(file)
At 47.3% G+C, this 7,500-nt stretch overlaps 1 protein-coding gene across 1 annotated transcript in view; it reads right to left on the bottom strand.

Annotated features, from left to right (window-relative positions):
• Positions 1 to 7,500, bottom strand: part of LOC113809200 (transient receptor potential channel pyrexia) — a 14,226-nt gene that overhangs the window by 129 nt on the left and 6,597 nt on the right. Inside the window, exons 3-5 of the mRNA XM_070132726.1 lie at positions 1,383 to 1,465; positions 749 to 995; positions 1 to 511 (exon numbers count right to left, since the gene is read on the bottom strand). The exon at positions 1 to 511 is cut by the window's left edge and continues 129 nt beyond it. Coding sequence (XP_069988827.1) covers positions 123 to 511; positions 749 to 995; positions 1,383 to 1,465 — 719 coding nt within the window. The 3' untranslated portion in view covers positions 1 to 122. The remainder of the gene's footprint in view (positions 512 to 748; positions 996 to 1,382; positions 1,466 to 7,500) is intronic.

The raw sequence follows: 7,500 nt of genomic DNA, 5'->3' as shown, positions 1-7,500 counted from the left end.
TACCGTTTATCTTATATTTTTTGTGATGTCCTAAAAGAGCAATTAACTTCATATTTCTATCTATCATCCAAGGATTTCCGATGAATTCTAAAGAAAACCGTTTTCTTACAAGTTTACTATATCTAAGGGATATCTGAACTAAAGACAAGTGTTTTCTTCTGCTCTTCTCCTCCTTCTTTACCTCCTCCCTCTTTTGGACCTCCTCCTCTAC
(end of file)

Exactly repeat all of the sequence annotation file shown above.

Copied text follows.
At 47.3% G+C, this 7,500-nt stretch overlaps 1 protein-coding gene across 1 annotated transcript in view; it reads right to left on the bottom strand.

Annotated features, from left to right (window-relative positions):
• Positions 1 to 7,500, bottom strand: part of LOC113809200 (transient receptor potential channel pyrexia) — a 14,226-nt gene that overhangs the window by 129 nt on the left and 6,597 nt on the right. Inside the window, exons 3-5 of the mRNA XM_070132726.1 lie at positions 1,383 to 1,465; positions 749 to 995; positions 1 to 511 (exon numbers count right to left, since the gene is read on the bottom strand). The exon at positions 1 to 511 is cut by the window's left edge and continues 129 nt beyond it. Coding sequence (XP_069988827.1) covers positions 123 to 511; positions 749 to 995; positions 1,383 to 1,465 — 719 coding nt within the window. The 3' untranslated portion in view covers positions 1 to 122. The remainder of the gene's footprint in view (positions 512 to 748; positions 996 to 1,382; positions 1,466 to 7,500) is intronic.

The raw sequence follows: 7,500 nt of genomic DNA, 5'->3' as shown, positions 1-7,500 counted from the left end.
TACCGTTTATCTTATATTTTTTGTGATGTCCTAAAAGAGCAATTAACTTCATATTTCTATCTATCATCCAAGGATTTCCGATGAATTCTAAAGAAAACCGTTTTCTTACAAGTTTACTATATCTAAGGGATATCTGAACTAAAGACAAGTGTTTTCTTCTGCTCTTCTCCTCCTTCTTTACCTCCTCCCTCTTTTGGACCTCCTCCTCTAC